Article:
Both Cole and Robinson place a crucial role in establishing the Victorians' famed passion for collecting - and also their use of collecting as a way to educate the masses through museums and exhibitions.
For the Victorians, collecting was "as much an expression of the age as cotton mills or railways," writes author Jacqueline Yallop's in her book Magpies, Squirrels and Thieves: How the Victorians Collected the World.
Yet Cole and Robinson weren't the only great Victorian collectors to contribute to this legacy. Another was the aristocrat Charlotte Schreiber, an aristocrat whose impetuousness and collecting obsessions are today the stuff of legend.
Born in Lincolnshire on May 19, 1812, the eldest child of the ninth Earl of Lindsay,Schreiber caught the collecting bug late in life.
This Wax portrait relief of August of Saxe-Gotha,
After decades of self-taught scholarly achievement (including writing the first full translation of the Welsh myth-hoard - Schreiber taught herself Welsh in addition to Arabic, Hebrew and Persian), she duly applied this learning to her collecting.
Schreiber spent 15 years travelling across Europe collecting 18th century ceramics and built an unparalleled collection with assistance of her second husband, Charles Schreiber, a Classics scholar employed as her son's tutor.
Charlotte also retrieved countless historic artefacts from China in 23 exhaustive journeys between 1869 and 1882. She aptly described these excursions as her "China mania", stashing all of her purchases in a red velvet handbag.
Schreiber's devotion and flair was matched by her intensity. Nothing could stand in the way of her collecting obsession - not even the chaosinsurrection of the Paris Commune government in 1880. As she wrote in her journal, of journeying through ruined Paris to examine a collection of art of the Revolutionary Period...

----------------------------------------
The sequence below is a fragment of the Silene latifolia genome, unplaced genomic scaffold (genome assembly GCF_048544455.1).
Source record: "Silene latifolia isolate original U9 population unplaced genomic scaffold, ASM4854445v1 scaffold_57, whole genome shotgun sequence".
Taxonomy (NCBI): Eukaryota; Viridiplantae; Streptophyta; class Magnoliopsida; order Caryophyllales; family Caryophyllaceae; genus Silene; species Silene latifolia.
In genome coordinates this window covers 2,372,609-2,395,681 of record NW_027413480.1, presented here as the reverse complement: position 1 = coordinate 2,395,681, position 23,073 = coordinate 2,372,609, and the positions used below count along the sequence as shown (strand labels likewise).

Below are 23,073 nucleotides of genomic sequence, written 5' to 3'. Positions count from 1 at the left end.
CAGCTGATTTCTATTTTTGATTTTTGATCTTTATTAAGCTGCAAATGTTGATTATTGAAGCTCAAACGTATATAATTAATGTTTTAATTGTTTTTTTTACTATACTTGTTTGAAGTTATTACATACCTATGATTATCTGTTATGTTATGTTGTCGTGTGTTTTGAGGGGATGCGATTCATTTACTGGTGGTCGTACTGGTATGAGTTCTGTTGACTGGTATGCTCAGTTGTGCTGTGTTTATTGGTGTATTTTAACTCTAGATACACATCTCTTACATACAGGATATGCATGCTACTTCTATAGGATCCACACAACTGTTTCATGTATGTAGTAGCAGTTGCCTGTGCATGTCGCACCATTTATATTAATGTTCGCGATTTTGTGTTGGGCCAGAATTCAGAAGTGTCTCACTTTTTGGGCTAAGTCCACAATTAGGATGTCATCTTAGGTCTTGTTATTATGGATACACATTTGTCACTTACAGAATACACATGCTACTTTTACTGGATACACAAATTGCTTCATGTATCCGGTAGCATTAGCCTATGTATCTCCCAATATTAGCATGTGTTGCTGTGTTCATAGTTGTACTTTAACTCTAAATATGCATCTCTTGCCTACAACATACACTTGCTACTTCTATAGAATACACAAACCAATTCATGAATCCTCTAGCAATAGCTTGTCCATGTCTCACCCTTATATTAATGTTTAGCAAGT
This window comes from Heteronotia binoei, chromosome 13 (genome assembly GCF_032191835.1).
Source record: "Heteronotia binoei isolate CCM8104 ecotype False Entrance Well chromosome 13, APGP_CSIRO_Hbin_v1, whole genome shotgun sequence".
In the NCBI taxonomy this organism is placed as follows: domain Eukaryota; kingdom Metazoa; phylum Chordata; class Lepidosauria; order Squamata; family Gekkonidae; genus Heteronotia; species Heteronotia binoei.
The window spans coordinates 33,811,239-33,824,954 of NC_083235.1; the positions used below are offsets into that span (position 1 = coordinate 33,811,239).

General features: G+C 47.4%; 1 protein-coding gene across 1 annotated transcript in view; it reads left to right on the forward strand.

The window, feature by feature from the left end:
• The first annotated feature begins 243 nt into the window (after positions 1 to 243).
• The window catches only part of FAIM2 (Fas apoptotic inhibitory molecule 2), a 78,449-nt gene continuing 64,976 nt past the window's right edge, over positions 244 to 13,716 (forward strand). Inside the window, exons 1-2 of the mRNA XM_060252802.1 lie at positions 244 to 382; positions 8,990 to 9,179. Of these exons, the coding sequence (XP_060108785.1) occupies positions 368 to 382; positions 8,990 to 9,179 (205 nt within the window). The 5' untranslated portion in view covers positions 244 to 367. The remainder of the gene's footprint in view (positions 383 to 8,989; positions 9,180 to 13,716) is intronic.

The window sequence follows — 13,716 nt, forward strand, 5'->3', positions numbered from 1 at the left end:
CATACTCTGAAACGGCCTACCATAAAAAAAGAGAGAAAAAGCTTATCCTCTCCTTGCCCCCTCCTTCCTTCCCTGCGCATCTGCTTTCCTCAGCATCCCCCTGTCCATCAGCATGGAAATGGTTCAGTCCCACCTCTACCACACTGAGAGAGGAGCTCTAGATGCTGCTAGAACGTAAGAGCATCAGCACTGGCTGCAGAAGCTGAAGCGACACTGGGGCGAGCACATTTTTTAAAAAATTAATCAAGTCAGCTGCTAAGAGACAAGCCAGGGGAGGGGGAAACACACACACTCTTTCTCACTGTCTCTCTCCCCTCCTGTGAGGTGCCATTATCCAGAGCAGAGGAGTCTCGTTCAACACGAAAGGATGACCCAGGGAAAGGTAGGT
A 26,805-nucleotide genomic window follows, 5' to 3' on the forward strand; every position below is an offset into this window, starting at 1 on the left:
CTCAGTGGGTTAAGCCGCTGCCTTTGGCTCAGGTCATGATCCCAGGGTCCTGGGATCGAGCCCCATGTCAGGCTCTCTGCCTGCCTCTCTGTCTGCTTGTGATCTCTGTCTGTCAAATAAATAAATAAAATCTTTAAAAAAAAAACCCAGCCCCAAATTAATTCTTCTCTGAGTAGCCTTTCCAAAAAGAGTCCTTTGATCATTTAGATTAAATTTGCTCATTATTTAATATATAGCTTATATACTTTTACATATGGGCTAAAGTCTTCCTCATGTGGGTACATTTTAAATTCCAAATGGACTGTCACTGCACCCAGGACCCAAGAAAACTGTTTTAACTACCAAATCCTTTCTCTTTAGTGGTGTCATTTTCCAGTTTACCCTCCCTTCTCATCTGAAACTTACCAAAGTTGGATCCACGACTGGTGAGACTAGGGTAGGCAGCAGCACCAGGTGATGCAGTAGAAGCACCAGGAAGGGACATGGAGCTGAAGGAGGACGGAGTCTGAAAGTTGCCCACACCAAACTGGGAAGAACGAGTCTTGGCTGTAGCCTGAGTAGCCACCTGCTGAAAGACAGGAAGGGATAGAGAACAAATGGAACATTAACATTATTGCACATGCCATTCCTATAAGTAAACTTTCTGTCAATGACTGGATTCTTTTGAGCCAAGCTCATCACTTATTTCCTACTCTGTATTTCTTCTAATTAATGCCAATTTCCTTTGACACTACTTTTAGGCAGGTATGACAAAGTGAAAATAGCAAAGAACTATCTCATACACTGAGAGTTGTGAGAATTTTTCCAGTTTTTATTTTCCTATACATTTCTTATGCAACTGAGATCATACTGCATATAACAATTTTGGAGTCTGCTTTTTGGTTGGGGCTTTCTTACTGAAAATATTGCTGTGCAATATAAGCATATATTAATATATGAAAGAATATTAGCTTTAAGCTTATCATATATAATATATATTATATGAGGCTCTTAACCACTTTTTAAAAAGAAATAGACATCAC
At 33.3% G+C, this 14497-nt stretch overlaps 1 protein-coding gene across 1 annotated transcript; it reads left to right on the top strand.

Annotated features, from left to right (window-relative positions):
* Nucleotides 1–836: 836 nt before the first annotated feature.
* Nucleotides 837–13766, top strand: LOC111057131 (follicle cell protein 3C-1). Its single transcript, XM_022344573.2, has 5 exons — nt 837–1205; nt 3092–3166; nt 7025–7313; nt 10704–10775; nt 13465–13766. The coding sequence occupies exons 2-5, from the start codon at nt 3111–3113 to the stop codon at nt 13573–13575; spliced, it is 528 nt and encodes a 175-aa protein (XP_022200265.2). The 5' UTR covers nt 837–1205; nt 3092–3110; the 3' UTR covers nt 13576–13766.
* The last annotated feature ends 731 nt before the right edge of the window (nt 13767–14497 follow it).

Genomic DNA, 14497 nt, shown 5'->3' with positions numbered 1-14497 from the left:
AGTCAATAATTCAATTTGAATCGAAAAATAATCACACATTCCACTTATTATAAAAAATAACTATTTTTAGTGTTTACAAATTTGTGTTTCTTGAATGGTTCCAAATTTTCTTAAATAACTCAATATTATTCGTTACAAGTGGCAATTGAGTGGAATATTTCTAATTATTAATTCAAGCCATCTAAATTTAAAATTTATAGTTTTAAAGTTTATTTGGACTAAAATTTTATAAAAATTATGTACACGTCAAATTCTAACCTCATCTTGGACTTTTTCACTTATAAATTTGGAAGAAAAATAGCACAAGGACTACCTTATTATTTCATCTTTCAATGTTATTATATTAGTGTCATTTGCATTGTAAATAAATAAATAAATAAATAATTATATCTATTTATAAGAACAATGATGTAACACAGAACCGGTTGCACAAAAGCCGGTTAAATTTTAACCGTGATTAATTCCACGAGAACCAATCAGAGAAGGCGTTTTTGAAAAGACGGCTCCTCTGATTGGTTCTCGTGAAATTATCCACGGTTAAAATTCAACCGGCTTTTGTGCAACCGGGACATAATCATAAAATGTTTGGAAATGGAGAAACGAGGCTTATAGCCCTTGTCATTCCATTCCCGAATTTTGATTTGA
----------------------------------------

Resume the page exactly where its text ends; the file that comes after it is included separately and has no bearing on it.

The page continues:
"We took an open carriage and drove about to show Bertie the ruins... We regrettedmuch to hear that in the last days of the Commune, an Obushead [bomb] had found its way into this singular building, by whichtwo- thirds of the (then) collection had been destroyed. I wasvery pleased to have had an opportunity of making this visit."
When Schreiber's passion wasn't luring her into revolution-torn cities, it enticed her into extreme competition with other collectors. Such as the time she raced London art dealer Joseph Joel Duveen across the Dutch countryside in a light carriage, snatching a prized artefact from an old house practically from under his nose.
Just Schreiber wasn't motivated by just materialism. After her husband Charles' death in 1884, she donated some 1,800 items from the English part of her collection to the Victoria and Albert Museum.
Items were also donated to the museum in 1894, the year after Schreiber's death aged 83.
According to the V&A's records, Schreiber's collection of European ceramics was either sold or given to her family, while herfans and playing cards was acquired by the British Museum.
Throughout her long and eventful life, Schreiber's contribution to Victorian collecting and the era's museums, along with the likes of Cole and Robinson, remains an inspiration for today's collectors - a true testament to how collecting can open doors to adventure.
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